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An off-duty customs and border protection officer admitted to threatening 3 tribal workers with a rifle, telling them he “shoots first, asks questions later”


Three Blackfeet Tribe employees said they believed Harrison Garrett Alvarez was going to shoot them while they were taking water samples on his property. Braunger / Ullstein bild via Getty Images

  • A CBP officer on leave admitted to assaulting three Blackfeet tribe workers.

  • Employees were on the officer’s property testing the water in the creek and said they had obtained permission from his wife.

  • The officer pointed his gun at the employees and told them to “shoot first, ask questions later”.

  • Visit the Insider homepage for more stories.

A US Customs and Border Protection officer on leave admitted to pointing his rifle at three tribal workers who were taking water samples from his property, telling them he “shot first, put down questions later, “according to court documents.

Harrison Garrett Alvarez, a 30-year-old CBP officer in Montana, signed a plea agreement on July 16 admitting three counts of common assault. The Justice Department announced the deal in a July 22 statement.

Prosecutors said the altercation began on July 24, 2019, when three members of the Blackfeet tribe, who were also employees of the tribe’s environment office, arrived at Alvarez’s property to take samples. of Cut Bank Creek Water.

Alvarez’s property is located on the Blackfeet Indian Reservation, and tribal workers said they received permission from Alvarez’s wife to be on the property. They said they also performed the same water tests on the property three more times during the same season, prosecutors said.

Members of the tribe told authorities they heard a gunshot sound as they began to take samples. They told Alvarez his wife had given them permission to be there, but the officer on leave disagreed.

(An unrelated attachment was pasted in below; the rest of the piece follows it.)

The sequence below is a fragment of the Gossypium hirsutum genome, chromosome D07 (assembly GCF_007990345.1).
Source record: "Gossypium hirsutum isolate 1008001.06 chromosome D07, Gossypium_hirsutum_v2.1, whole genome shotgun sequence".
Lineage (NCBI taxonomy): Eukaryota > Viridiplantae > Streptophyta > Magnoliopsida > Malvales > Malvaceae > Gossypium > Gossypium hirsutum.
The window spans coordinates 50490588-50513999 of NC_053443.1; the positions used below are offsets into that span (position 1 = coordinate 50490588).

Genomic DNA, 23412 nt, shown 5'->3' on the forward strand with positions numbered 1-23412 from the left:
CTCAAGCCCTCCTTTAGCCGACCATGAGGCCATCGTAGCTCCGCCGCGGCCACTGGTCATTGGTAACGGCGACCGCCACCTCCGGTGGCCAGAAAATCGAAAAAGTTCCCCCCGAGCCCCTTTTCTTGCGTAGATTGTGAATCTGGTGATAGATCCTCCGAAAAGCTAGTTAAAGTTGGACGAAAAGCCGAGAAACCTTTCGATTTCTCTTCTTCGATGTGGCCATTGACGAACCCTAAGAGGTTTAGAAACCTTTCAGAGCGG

Prosecutors said Alvarez’s wife later told authorities she asked employees to speak directly to Alvarez for permission, but added that she also reported their truck to Alvarez on the morning of the incident and had told him that it most likely belonged to “water people.”

Alvarez eventually allowed the employees to leave unharmed, but warned them that he “shoots first, asks questions later,” according to prosecutors.

“Even after they told him they were going to go, Alvarez, while pointing the gun at the victims, ordered them to come closer to him and asked them to drop their equipment,” prosecutors said. . “All three victims thought Alvarez was going to shoot them.”

A judge will convict Alvarez on November 18. Prosecutors said Alvarez faces a maximum of six months in prison, a fine of $ 5,000 and one year of supervised release on each of the three counts.

CBP told Insider in a statement that Alvarez was still employed, but “on a non-punitive basis pending the final decision in the case.”

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